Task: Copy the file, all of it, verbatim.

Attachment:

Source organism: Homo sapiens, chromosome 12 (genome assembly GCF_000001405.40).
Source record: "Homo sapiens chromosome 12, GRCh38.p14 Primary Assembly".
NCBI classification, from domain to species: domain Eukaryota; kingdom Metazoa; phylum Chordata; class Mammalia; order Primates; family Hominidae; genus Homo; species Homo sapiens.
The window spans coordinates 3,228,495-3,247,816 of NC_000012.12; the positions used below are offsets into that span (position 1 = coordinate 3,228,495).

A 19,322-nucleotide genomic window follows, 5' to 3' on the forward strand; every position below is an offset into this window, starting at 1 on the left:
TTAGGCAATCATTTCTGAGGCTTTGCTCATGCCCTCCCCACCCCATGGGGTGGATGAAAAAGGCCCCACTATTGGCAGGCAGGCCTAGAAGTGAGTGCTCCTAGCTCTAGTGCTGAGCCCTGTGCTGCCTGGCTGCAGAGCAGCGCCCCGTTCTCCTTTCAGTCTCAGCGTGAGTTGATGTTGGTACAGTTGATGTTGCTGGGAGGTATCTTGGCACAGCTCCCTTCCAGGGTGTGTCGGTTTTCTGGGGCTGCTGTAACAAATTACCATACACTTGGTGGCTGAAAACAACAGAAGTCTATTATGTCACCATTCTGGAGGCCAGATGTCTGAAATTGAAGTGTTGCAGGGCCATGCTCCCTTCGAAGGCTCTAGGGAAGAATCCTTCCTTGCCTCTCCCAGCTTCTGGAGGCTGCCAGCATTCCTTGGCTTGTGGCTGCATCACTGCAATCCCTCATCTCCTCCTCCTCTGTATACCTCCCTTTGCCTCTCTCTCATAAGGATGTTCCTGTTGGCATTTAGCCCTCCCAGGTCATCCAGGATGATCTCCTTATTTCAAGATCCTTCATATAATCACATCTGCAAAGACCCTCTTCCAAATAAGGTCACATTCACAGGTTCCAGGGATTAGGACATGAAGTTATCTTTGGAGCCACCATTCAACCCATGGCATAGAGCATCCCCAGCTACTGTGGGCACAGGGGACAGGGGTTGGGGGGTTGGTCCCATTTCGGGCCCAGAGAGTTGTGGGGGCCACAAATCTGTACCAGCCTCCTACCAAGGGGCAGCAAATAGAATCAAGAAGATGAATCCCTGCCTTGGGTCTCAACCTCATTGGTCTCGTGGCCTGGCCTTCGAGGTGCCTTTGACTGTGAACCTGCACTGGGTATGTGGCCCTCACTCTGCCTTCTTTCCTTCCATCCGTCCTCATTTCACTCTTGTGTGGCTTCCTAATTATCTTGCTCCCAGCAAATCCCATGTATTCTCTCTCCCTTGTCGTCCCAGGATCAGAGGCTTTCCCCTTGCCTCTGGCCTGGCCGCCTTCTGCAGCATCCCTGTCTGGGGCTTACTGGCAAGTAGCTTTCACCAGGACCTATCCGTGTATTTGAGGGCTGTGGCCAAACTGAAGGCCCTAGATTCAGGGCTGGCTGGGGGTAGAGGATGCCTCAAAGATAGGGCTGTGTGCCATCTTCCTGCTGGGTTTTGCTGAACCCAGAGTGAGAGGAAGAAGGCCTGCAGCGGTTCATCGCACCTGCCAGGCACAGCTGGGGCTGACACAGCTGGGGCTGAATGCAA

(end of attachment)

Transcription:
Source organism: Homo sapiens, chromosome 12 (genome assembly GCF_000001405.40).
Source record: "Homo sapiens chromosome 12, GRCh38.p14 Primary Assembly".
NCBI classification, from domain to species: domain Eukaryota; kingdom Metazoa; phylum Chordata; class Mammalia; order Primates; family Hominidae; genus Homo; species Homo sapiens.
The window spans coordinates 3,228,495-3,247,816 of NC_000012.12; the positions used below are offsets into that span (position 1 = coordinate 3,228,495).

A 19,322-nucleotide genomic window follows, 5' to 3' on the forward strand; every position below is an offset into this window, starting at 1 on the left:
TTAGGCAATCATTTCTGAGGCTTTGCTCATGCCCTCCCCACCCCATGGGGTGGATGAAAAAGGCCCCACTATTGGCAGGCAGGCCTAGAAGTGAGTGCTCCTAGCTCTAGTGCTGAGCCCTGTGCTGCCTGGCTGCAGAGCAGCGCCCCGTTCTCCTTTCAGTCTCAGCGTGAGTTGATGTTGGTACAGTTGATGTTGCTGGGAGGTATCTTGGCACAGCTCCCTTCCAGGGTGTGTCGGTTTTCTGGGGCTGCTGTAACAAATTACCATACACTTGGTGGCTGAAAACAACAGAAGTCTATTATGTCACCATTCTGGAGGCCAGATGTCTGAAATTGAAGTGTTGCAGGGCCATGCTCCCTTCGAAGGCTCTAGGGAAGAATCCTTCCTTGCCTCTCCCAGCTTCTGGAGGCTGCCAGCATTCCTTGGCTTGTGGCTGCATCACTGCAATCCCTCATCTCCTCCTCCTCTGTATACCTCCCTTTGCCTCTCTCTCATAAGGATGTTCCTGTTGGCATTTAGCCCTCCCAGGTCATCCAGGATGATCTCCTTATTTCAAGATCCTTCATATAATCACATCTGCAAAGACCCTCTTCCAAATAAGGTCACATTCACAGGTTCCAGGGATTAGGACATGAAGTTATCTTTGGAGCCACCATTCAACCCATGGCATAGAGCATCCCCAGCTACTGTGGGCACAGGGGACAGGGGTTGGGGGGTTGGTCCCATTTCGGGCCCAGAGAGTTGTGGGGGCCACAAATCTGTACCAGCCTCCTACCAAGGGGCAGCAAATAGAATCAAGAAGATGAATCCCTGCCTTGGGTCTCAACCTCATTGGTCTCGTGGCCTGGCCTTCGAGGTGCCTTTGACTGTGAACCTGCACTGGGTATGTGGCCCTCACTCTGCCTTCTTTCCTTCCATCCGTCCTCATTTCACTCTTGTGTGGCTTCCTAATTATCTTGCTCCCAGCAAATCCCATGTATTCTCTCTCCCTTGTCGTCCCAGGATCAGAGGCTTTCCCCTTGCCTCTGGCCTGGCCGCCTTCTGCAGCATCCCTGTCTGGGGCTTACTGGCAAGTAGCTTTCACCAGGACCTATCCGTGTATTTGAGGGCTGTGGCCAAACTGAAGGCCCTAGATTCAGGGCTGGCTGGGGGTAGAGGATGCCTCAAAGATAGGGCTGTGTGCCATCTTCCTGCTGGGTTTTGCTGAACCCAGAGTGAGAGGAAGAAGGCCTGCAGCGGTTCATCGCACCTGCCAGGCACAGCTGGGGCTGACACAGCTGGGGCTGAATGCAA